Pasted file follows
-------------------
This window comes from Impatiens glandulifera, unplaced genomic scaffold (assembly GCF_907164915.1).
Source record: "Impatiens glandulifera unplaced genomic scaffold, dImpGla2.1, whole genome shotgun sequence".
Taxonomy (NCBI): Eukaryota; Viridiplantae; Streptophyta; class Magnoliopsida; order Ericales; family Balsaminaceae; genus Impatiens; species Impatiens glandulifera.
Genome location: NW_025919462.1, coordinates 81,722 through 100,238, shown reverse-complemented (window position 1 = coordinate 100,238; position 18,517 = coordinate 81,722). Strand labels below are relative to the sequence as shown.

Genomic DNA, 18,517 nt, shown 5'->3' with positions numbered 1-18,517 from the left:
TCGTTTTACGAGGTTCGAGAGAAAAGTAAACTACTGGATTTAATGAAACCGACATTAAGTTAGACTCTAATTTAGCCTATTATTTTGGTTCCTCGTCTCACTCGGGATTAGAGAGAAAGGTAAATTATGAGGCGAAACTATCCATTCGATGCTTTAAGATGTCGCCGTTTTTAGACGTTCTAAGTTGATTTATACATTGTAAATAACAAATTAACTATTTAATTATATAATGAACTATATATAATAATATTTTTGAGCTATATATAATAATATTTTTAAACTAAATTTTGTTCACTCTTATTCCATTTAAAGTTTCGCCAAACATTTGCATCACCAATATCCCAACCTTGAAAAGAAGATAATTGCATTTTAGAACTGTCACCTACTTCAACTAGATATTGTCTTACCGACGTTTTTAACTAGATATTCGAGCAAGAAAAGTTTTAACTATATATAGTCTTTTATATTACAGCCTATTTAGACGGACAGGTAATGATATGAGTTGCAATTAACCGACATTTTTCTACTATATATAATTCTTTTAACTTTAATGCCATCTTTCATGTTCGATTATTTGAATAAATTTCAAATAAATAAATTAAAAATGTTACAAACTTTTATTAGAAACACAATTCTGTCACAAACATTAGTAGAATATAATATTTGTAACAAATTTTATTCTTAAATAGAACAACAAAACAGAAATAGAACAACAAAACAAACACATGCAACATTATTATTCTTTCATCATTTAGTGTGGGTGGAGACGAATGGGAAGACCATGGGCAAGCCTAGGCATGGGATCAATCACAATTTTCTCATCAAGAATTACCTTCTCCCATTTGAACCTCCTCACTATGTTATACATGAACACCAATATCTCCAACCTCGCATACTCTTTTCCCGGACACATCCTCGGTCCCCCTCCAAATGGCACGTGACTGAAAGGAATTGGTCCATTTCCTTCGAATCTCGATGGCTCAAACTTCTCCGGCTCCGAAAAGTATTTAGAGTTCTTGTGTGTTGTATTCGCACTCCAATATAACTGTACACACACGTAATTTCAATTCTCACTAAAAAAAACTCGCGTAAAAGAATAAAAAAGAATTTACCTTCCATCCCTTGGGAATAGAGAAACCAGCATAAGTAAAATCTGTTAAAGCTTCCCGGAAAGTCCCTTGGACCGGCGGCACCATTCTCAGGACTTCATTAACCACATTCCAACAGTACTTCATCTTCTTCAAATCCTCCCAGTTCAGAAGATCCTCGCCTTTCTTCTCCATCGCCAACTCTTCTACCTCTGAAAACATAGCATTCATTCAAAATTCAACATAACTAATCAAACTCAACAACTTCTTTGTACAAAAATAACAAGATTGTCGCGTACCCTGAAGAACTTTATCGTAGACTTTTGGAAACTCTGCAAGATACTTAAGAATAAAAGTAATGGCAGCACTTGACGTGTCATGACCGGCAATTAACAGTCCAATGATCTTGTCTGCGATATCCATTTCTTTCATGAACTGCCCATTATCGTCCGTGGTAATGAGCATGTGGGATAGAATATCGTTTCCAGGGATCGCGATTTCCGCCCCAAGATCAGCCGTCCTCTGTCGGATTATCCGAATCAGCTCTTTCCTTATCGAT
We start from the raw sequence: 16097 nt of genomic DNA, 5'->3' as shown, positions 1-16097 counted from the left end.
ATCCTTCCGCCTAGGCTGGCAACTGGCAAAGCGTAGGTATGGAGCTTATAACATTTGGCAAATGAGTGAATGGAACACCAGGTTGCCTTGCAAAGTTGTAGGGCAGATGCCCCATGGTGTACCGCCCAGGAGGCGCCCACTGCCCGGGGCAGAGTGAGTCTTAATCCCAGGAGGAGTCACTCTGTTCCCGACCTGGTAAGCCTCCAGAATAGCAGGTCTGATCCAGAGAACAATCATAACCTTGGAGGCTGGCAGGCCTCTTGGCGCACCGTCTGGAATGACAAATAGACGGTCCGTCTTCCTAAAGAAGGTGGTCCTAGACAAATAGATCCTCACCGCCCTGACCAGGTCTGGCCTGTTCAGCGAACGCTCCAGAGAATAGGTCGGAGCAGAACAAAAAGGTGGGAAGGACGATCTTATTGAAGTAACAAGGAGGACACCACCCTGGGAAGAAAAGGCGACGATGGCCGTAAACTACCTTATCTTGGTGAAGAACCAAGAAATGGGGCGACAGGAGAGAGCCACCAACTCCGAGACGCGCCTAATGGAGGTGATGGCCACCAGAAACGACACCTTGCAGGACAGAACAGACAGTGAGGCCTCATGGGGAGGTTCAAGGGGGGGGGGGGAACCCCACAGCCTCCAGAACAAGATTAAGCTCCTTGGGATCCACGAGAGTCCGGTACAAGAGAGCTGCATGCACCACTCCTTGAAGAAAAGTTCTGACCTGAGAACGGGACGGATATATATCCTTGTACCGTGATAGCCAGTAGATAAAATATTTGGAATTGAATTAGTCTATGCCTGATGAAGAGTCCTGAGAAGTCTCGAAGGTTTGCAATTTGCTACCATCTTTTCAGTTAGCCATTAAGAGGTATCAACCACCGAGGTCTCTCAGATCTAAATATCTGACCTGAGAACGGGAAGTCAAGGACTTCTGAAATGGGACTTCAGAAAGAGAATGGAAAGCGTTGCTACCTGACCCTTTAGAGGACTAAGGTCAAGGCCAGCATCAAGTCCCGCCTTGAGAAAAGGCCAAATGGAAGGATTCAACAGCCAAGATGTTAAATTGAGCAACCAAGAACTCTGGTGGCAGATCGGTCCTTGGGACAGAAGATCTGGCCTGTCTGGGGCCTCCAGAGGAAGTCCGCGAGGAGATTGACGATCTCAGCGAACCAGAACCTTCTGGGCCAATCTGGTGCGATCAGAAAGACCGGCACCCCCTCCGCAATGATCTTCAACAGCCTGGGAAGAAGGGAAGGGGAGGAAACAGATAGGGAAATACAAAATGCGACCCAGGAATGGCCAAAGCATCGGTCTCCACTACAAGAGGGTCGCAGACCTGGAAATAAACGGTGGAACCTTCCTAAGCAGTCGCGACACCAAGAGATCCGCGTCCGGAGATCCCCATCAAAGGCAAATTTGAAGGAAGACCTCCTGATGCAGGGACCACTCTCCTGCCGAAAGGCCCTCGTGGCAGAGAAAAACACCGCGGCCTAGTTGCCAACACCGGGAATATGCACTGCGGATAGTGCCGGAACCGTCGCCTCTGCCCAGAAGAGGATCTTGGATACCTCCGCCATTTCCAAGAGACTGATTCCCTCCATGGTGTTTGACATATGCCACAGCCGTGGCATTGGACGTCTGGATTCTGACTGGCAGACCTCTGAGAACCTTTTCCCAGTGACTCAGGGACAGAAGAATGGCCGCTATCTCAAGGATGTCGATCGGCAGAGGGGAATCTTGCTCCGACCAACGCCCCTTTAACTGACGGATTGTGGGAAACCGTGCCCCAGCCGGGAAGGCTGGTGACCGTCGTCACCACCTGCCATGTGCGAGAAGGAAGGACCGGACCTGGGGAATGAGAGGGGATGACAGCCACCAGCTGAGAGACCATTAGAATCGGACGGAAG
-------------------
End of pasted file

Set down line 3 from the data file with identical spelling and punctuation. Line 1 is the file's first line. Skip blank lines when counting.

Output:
Taxonomy (NCBI): Eukaryota; Viridiplantae; Streptophyta; class Magnoliopsida; order Ericales; family Balsaminaceae; genus Impatiens; species Impatiens glandulifera.